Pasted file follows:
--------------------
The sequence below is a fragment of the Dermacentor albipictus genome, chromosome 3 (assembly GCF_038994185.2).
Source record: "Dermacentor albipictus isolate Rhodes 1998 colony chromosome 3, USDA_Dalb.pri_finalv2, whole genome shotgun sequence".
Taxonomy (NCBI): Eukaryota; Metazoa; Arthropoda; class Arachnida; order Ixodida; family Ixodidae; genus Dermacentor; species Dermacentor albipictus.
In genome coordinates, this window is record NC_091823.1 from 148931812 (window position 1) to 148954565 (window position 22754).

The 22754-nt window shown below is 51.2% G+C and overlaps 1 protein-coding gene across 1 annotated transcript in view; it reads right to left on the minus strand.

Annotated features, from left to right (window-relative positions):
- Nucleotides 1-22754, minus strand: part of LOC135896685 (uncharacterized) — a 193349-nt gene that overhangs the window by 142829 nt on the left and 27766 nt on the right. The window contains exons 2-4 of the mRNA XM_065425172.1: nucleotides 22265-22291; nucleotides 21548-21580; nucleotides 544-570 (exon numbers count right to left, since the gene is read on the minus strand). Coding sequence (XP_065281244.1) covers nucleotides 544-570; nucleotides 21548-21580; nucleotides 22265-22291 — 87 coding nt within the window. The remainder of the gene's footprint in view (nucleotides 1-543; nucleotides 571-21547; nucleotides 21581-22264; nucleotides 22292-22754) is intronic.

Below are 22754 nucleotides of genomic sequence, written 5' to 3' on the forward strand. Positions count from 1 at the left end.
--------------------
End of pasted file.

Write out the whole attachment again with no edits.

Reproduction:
The sequence below is a fragment of the Dermacentor albipictus genome, chromosome 3 (assembly GCF_038994185.2).
Source record: "Dermacentor albipictus isolate Rhodes 1998 colony chromosome 3, USDA_Dalb.pri_finalv2, whole genome shotgun sequence".
Taxonomy (NCBI): Eukaryota; Metazoa; Arthropoda; class Arachnida; order Ixodida; family Ixodidae; genus Dermacentor; species Dermacentor albipictus.
In genome coordinates, this window is record NC_091823.1 from 148931812 (window position 1) to 148954565 (window position 22754).

The 22754-nt window shown below is 51.2% G+C and overlaps 1 protein-coding gene across 1 annotated transcript in view; it reads right to left on the minus strand.

Annotated features, from left to right (window-relative positions):
- Nucleotides 1-22754, minus strand: part of LOC135896685 (uncharacterized) — a 193349-nt gene that overhangs the window by 142829 nt on the left and 27766 nt on the right. The window contains exons 2-4 of the mRNA XM_065425172.1: nucleotides 22265-22291; nucleotides 21548-21580; nucleotides 544-570 (exon numbers count right to left, since the gene is read on the minus strand). Coding sequence (XP_065281244.1) covers nucleotides 544-570; nucleotides 21548-21580; nucleotides 22265-22291 — 87 coding nt within the window. The remainder of the gene's footprint in view (nucleotides 1-543; nucleotides 571-21547; nucleotides 21581-22264; nucleotides 22292-22754) is intronic.

Below are 22754 nucleotides of genomic sequence, written 5' to 3' on the forward strand. Positions count from 1 at the left end.